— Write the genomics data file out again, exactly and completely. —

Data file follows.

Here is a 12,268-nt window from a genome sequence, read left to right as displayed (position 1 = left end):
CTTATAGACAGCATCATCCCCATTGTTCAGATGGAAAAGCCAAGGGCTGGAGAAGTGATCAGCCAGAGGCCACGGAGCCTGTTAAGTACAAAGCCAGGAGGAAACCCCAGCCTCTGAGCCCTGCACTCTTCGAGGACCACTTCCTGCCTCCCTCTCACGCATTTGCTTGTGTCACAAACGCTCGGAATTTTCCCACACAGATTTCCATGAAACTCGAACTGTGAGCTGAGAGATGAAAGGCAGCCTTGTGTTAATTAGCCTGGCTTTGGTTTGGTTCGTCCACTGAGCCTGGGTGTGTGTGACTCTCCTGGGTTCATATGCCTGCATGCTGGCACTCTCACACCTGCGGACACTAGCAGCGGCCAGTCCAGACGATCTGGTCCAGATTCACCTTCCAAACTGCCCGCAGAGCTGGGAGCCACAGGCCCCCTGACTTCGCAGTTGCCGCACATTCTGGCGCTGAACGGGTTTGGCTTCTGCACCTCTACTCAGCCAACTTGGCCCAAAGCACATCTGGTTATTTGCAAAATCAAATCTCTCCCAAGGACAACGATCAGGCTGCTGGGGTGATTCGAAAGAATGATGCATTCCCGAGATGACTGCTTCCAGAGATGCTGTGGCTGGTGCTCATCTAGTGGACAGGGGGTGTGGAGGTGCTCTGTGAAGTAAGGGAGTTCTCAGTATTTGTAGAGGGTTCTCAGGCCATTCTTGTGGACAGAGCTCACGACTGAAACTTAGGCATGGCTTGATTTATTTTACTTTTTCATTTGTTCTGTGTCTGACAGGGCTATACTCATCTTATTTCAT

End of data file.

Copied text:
Here is a 12,268-nt window from a genome sequence, read left to right as displayed (position 1 = left end):
CTTATAGACAGCATCATCCCCATTGTTCAGATGGAAAAGCCAAGGGCTGGAGAAGTGATCAGCCAGAGGCCACGGAGCCTGTTAAGTACAAAGCCAGGAGGAAACCCCAGCCTCTGAGCCCTGCACTCTTCGAGGACCACTTCCTGCCTCCCTCTCACGCATTTGCTTGTGTCACAAACGCTCGGAATTTTCCCACACAGATTTCCATGAAACTCGAACTGTGAGCTGAGAGATGAAAGGCAGCCTTGTGTTAATTAGCCTGGCTTTGGTTTGGTTCGTCCACTGAGCCTGGGTGTGTGTGACTCTCCTGGGTTCATATGCCTGCATGCTGGCACTCTCACACCTGCGGACACTAGCAGCGGCCAGTCCAGACGATCTGGTCCAGATTCACCTTCCAAACTGCCCGCAGAGCTGGGAGCCACAGGCCCCCTGACTTCGCAGTTGCCGCACATTCTGGCGCTGAACGGGTTTGGCTTCTGCACCTCTACTCAGCCAACTTGGCCCAAAGCACATCTGGTTATTTGCAAAATCAAATCTCTCCCAAGGACAACGATCAGGCTGCTGGGGTGATTCGAAAGAATGATGCATTCCCGAGATGACTGCTTCCAGAGATGCTGTGGCTGGTGCTCATCTAGTGGACAGGGGGTGTGGAGGTGCTCTGTGAAGTAAGGGAGTTCTCAGTATTTGTAGAGGGTTCTCAGGCCATTCTTGTGGACAGAGCTCACGACTGAAACTTAGGCATGGCTTGATTTATTTTACTTTTTCATTTGTTCTGTGTCTGACAGGGCTATACTCATCTTATTTCAT